Yi-Fu Tuan Lecture, February 15th.

UPDATE:  I have uploaded the slides of my Yi-Fu seminar to figshare, DOI: 10.6084/m9.figshare.157094.  If you have questions or comments about the presentation, please feel free to ask in the comments here or on figshare.  I’d be happy to discuss my work.

Once the presentation is done I’ll upload the slides here and to figshare so that people who aren’t able to attend can see the talk.  The talk will be at 3:30pm in Room 180 of Science Hall at the University of Wisconsin (550 N Park St).  This talk is part of the Yi-Fu Tuan (personal page here)  lecture series.

Using Historical Records to Help Predict the Future: The Public Land Survey, 19th Century Climate and the PalEON Project

Figure 1.  The shaded parts of Minnesota, Wisconsin and Michigan are my study region.  They will be the focus of my talk.
Figure 1. The shaded parts of Minnesota, Wisconsin and Michigan are my study region. They will be the focus of my talk.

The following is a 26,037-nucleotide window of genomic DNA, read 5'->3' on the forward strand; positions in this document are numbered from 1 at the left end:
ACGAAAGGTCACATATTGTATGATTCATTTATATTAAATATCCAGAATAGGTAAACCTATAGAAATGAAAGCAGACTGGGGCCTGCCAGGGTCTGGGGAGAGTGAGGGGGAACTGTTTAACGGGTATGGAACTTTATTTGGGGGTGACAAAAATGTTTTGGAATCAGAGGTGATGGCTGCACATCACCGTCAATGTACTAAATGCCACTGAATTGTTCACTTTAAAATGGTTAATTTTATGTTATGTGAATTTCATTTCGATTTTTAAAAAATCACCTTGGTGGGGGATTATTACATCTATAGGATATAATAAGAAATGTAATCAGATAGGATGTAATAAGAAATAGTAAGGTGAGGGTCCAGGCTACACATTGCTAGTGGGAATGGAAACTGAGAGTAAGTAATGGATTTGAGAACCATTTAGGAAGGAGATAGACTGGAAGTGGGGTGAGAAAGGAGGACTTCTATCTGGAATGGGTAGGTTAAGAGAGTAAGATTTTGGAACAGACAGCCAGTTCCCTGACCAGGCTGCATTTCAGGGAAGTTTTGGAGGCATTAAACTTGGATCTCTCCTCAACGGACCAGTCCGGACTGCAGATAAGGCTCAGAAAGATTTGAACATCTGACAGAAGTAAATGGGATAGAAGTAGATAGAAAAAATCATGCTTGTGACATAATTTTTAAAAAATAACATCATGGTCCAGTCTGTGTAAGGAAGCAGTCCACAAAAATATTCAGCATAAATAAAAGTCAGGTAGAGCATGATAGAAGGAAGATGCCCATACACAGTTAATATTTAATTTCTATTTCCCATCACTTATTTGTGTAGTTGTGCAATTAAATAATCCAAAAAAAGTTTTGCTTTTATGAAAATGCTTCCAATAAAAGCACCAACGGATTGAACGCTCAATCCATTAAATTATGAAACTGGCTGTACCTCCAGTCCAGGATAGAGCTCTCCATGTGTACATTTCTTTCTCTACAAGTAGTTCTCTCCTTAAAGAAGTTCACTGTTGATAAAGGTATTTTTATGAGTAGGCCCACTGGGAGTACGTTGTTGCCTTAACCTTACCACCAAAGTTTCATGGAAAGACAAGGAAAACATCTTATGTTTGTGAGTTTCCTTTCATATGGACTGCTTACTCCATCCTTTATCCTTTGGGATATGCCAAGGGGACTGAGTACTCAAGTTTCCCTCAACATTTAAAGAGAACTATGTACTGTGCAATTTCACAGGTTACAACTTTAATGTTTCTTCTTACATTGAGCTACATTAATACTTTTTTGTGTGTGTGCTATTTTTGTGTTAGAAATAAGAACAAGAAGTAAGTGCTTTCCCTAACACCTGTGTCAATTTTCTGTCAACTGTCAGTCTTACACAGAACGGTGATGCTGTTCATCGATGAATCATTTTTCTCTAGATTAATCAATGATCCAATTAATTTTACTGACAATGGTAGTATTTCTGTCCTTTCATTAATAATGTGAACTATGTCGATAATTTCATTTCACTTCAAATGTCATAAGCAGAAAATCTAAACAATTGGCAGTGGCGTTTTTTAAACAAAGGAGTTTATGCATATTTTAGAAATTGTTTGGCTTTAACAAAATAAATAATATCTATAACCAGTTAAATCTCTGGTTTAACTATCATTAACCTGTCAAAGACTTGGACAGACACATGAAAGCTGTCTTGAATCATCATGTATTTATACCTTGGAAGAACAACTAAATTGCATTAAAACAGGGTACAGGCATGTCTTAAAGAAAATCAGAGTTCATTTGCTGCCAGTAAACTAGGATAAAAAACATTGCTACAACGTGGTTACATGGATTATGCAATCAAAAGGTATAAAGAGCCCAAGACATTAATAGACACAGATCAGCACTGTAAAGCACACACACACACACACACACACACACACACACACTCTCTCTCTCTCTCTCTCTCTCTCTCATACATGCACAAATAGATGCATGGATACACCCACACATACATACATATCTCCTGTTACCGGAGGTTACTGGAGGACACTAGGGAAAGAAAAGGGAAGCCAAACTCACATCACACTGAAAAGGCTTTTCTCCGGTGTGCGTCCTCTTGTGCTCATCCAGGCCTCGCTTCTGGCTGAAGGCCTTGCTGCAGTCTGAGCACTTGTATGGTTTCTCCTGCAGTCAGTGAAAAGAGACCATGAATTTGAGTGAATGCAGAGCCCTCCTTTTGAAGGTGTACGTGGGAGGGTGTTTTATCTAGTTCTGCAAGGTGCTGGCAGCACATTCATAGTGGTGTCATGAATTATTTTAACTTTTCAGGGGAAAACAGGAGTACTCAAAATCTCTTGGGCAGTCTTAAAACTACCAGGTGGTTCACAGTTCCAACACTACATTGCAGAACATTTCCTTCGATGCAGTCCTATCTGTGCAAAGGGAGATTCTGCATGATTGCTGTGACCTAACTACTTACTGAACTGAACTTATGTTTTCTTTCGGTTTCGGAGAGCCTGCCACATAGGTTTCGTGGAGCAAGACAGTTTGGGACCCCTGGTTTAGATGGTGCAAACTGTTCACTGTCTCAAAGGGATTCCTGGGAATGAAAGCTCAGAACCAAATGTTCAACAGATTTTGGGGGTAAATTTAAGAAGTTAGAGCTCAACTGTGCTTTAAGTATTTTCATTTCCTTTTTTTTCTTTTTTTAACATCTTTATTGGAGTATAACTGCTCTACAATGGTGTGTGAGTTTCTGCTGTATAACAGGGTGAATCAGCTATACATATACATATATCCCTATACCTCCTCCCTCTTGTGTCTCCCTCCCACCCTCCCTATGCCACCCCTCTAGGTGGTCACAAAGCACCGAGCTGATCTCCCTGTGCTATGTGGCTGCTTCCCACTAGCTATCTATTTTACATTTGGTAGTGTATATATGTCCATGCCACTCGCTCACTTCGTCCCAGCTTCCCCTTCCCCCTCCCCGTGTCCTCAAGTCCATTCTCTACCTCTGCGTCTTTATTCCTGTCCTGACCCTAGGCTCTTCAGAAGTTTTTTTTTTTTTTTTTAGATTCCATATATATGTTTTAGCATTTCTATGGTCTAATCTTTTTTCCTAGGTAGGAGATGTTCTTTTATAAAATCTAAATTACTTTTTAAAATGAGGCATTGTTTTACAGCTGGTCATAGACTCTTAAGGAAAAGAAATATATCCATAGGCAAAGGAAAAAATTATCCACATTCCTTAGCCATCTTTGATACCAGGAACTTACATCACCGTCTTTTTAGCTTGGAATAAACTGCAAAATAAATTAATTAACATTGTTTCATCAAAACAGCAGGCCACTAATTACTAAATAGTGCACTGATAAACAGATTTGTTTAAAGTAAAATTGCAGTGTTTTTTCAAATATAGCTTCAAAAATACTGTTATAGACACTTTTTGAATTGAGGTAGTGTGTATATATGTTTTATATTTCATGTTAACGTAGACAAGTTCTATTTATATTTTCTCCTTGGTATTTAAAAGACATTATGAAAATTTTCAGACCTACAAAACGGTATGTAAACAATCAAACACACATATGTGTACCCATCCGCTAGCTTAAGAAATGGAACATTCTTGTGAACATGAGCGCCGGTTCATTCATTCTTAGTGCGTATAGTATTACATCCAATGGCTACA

Predicting the response of organisms to changing climates in the 21st century is a major conservation challenge.  Standard practice uses the relationship between modern species ranges and climate to predict future distributions under various future climate scenarios.  The widespread and significant land use conversion in North America, particularly in the upper Midwest, challenges the basic assumptions of this model.  I use historical records of vegetation and climate to build a better understanding of the state of forests in the upper Midwest prior to European settlement.  Pre-settlement forests show significantly different structure and composition than modern forests, and our interpretations of the kinds of climates that tree species can occupy is likely to be affected by the broad-scale changes brought about by agricultural conversion.  This analysis forms part of the broader PalEON project, and I will highlight how the information we gain from historical data can inform and improve our estimates of future climate change, species distributions and, ultimately help inform conservation planning in the 21st century.